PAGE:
Les Paul, Feedback and Pickup Covers

Discussion in 'Luthier's Guitar & Bass Technical Discussion' started by UconnJack, Oct 14, 2005.

  1. UconnJack

    UconnJack Member

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    Hi,

    Forgive me if this is beaten to death, I did a quick search.

    My 83 all original Lespaul Standard feeds back like crazy with any type of gain. Bassman and TS set to mid it just screams (In a bad way). I'm constantly turning down my guitar volume.

    Had my tech go thru it and check the wiring, grounding etc. He even tightened up the pickup covers. But it's still bad.

    Question: Can removing the covers resolve the problem? If so, is there any special procedure, or wire removal I must follow? I'd like to do this myself.

    Thanks,

    UJ.
     
  2. pedalpat

    pedalpat Guest

    removing the covers is a good way to start. sometimes the wax potting seal will come undone and cause some microphonics feedback to happen. also, maybe you just need to get your pickups repotted. did it always feedback like that or just recently happen?
     
  3. UconnJack

    UconnJack Member

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    Only recently started playing in a covers band which demands some higher gain stuff at gig volumes, so I'm not really sure if the issue was always there. It is an unplesant kind of squeal! I hate it!

    Not sure how to pot the pickups, or if these stock pups are even potted to begin with. Is this something I can do myself?

    THanx
     
  4. Gadowguitars

    Gadowguitars Member

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    send them to lindy fralin to get them potted...it will cure the problem.
     
  5. Jim Collins

    Jim Collins Member

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    Potting pickups is messy, and not without danger. Paraffin is highly flammable, and, if you are not careful, you can set the house on fire. You can also burn yourself pretty badly.

    A pickup can be potted by immersing it in liquid paraffin, for a while, but pickup manufacturers might be a little more sophisticated about it. I believe Seymour Duncan has some type of vacuum treatment which sucks the molten wax into more of the open spaces.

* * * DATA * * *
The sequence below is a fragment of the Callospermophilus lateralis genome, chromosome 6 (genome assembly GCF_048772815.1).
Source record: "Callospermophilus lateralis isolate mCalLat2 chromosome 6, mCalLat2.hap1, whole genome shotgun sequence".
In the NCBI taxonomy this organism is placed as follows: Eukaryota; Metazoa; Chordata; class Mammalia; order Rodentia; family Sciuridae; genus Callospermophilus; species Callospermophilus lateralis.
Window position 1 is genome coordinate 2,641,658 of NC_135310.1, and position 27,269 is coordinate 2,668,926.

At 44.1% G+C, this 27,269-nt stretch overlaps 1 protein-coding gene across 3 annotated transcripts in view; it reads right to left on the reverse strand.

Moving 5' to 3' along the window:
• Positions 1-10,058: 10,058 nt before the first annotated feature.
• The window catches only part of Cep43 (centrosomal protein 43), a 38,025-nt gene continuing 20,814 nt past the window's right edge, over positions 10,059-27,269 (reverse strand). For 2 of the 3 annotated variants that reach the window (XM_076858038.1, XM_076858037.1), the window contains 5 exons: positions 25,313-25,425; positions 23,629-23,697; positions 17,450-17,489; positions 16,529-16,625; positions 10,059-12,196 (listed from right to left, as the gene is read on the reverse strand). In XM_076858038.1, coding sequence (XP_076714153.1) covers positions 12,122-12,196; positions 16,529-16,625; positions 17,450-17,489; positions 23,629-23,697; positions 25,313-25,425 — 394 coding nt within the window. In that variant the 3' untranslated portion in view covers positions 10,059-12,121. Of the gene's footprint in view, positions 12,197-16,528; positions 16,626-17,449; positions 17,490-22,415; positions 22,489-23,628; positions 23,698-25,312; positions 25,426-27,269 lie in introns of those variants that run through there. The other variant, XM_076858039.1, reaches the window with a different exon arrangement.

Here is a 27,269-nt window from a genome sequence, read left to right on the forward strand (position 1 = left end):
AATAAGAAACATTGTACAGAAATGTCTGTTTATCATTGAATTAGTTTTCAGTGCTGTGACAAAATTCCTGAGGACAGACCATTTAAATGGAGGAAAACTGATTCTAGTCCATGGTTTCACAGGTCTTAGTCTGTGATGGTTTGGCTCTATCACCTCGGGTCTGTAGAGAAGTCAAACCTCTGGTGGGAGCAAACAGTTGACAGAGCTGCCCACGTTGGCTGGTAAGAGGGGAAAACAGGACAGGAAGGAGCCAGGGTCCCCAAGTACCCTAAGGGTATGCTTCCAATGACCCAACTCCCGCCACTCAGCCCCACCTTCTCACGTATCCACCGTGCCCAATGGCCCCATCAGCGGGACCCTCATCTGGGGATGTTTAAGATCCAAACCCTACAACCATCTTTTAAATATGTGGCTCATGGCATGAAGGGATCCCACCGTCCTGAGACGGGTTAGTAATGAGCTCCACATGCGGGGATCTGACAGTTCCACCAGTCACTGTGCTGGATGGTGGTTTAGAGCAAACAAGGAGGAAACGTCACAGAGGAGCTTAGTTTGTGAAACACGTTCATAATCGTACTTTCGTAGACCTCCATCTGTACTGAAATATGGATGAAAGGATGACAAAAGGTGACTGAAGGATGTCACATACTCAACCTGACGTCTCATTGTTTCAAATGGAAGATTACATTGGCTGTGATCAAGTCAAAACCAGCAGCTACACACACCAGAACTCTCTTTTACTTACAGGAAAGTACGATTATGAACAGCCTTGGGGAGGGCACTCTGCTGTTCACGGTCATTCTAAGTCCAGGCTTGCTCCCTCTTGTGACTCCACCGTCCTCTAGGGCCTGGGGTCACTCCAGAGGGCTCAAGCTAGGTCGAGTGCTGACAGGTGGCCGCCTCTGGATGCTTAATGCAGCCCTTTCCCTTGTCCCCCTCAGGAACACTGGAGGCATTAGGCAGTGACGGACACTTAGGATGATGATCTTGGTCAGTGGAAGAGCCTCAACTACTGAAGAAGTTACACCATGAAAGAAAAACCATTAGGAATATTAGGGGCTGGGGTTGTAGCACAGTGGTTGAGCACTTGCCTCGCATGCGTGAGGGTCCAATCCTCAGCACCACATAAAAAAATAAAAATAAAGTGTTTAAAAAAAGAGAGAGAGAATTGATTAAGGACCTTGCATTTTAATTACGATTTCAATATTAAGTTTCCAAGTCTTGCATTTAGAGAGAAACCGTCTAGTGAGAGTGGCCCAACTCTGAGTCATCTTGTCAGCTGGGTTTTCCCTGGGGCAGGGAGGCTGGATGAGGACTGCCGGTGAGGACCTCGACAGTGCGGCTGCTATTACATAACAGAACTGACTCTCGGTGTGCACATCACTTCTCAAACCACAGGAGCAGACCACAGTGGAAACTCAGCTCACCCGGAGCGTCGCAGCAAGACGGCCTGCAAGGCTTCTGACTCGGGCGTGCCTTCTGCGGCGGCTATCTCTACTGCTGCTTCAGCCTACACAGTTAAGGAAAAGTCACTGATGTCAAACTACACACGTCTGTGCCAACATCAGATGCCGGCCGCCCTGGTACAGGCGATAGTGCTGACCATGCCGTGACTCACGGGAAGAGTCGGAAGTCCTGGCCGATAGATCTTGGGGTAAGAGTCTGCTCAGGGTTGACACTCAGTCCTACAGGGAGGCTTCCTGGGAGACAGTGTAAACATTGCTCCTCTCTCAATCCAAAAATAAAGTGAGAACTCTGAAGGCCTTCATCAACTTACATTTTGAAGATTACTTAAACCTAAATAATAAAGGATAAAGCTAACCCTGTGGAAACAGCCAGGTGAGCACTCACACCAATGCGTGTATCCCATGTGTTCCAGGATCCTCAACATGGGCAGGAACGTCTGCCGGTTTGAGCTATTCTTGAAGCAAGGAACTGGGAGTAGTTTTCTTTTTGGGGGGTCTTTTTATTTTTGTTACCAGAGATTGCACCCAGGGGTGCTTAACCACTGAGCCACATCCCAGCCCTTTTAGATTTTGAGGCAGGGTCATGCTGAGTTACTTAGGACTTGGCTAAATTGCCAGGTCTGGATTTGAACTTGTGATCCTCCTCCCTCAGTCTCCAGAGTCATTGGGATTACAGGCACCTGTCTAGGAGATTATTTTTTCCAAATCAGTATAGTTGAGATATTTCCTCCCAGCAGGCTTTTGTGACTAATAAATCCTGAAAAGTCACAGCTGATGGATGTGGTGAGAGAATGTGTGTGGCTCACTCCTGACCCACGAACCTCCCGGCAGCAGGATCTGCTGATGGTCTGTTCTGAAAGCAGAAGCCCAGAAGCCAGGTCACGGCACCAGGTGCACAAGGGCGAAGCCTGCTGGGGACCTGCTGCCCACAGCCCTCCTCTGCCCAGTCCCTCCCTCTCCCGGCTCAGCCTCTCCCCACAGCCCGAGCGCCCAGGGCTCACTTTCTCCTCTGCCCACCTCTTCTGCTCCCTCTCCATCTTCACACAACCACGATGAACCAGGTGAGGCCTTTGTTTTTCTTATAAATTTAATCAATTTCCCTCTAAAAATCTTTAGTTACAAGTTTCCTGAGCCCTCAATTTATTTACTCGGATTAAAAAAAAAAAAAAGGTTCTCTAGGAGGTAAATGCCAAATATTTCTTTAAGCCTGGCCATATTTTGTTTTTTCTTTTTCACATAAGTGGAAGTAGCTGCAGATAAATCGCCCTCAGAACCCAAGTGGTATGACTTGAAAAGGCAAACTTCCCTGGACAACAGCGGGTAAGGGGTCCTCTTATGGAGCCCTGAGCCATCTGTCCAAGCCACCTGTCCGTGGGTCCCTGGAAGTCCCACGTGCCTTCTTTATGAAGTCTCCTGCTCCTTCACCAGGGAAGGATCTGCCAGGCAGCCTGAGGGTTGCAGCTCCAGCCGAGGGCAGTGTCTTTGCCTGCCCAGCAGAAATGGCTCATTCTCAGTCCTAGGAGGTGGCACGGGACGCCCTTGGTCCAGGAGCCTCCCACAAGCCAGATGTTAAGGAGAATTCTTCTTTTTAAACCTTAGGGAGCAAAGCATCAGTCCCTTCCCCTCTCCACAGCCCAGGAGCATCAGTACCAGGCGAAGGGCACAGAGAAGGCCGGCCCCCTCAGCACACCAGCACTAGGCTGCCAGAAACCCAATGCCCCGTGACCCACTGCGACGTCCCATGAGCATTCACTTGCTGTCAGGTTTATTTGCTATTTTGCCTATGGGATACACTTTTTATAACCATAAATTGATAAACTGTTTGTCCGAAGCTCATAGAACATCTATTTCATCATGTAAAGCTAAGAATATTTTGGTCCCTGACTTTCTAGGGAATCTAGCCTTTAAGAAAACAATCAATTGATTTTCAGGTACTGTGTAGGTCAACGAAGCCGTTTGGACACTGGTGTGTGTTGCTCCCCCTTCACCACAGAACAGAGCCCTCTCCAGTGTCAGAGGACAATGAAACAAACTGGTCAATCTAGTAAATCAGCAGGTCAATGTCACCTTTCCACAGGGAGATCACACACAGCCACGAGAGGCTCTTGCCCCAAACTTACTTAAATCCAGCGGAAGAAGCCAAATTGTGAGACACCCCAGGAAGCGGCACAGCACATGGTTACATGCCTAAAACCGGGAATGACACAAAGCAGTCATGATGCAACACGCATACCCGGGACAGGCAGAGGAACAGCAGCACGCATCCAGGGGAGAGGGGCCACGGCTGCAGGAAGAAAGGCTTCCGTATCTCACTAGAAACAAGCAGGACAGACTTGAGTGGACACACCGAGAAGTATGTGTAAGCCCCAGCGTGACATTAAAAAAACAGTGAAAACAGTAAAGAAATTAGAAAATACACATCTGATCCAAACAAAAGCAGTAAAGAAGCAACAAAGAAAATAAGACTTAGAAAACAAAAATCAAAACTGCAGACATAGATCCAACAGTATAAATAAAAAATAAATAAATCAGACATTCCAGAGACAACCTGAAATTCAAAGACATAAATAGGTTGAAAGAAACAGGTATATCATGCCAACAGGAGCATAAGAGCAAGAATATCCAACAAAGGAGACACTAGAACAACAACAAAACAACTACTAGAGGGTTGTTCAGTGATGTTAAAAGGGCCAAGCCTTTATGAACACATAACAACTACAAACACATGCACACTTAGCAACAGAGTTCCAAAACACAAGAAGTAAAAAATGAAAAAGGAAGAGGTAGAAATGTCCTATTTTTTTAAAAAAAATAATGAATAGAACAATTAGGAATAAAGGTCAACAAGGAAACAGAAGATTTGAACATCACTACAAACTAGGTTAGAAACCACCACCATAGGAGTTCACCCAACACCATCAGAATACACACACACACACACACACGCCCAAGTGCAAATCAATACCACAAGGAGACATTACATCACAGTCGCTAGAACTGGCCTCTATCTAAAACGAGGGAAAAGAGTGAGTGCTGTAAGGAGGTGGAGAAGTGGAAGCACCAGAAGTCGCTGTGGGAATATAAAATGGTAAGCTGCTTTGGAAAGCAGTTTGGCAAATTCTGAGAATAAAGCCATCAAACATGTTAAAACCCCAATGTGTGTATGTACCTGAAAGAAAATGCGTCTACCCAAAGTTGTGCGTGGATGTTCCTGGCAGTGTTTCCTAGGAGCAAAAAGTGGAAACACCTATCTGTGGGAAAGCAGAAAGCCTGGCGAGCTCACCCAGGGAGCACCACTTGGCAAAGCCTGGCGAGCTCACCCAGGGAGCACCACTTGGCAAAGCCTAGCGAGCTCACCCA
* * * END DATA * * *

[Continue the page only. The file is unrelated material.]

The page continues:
Removing the covers from humbuckers often takes care of all but the nastiest cases of microphonics, as it is frequently the addition of the covers that creates the microphonics, in the first place.
     
  6. Leonc

    Leonc Wild Gear Hearder Gold Supporting Member

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    I've got an old Guild Thunderbird with their smallish humbuckers. The pickups sound absolutely fantastic...but they tend to be a bit microphonic. I imagine this is part of what makes them sound so great...but can be irritating too if I have to play a bit loud or gainy here and there.

    I know I can remove the covers. I know you can have them potted. But I'm rather reluctant to do anything that alters the originality in a permanent way. Are there other alternatives that might help tame the micorphonics a little? Do I remember something about cotton between the cover and the bobbins...?
     
  7. uOpt

    uOpt Member

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    It can be any of the following:
    • magnet vibrating on base
    • coils vinbrating on magnet
    • cover vibrating against base
    • cover vibrating against coils
    • base vibrating in screw/spring mount towards the pickup ring

    The best way to debug these things is let it howl while the pickup (with ring) is not inside the guitar and then use a cotton tip (q-tip) or whatever to press against individual parts to determine which part is at fault.
     
  8. Leonc

    Leonc Wild Gear Hearder Gold Supporting Member

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    I've never looked under the pickguard on this guitar or had the pickups off. But this sounds like a logical/reasonable way to start debugging. Thanks for the tip.
     
  9. levelfrets

    levelfrets Member

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    Hello,

    Did the pickups always have feedback problems or did this just begin? Chances are they are already fully potted unless someone installed covers later. I had a customer bring me a late 70's LP once with a super high output dime bucker and it squealed like a pig. The pickups were fine and everything was wired correctly. It ended up being the pots that were worn out but weren't scratchy. They were just old and causing micro phonic issues. I replaced them with some new 500k pots and the problem was solved immediately.
     
  10. Leonc

    Leonc Wild Gear Hearder Gold Supporting Member

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    The pickups have had this problem for the year and a half that I've owned it. But it's a '65 guitar, i.e., quite old. The pickups are 100% stock and the covers have not been removed/re-installed, near as I can tell. These are lowish output pickups; the smaller, older Guild humbuckers. I doubt if it's the pots...I'll report back once I get this figured out.
     

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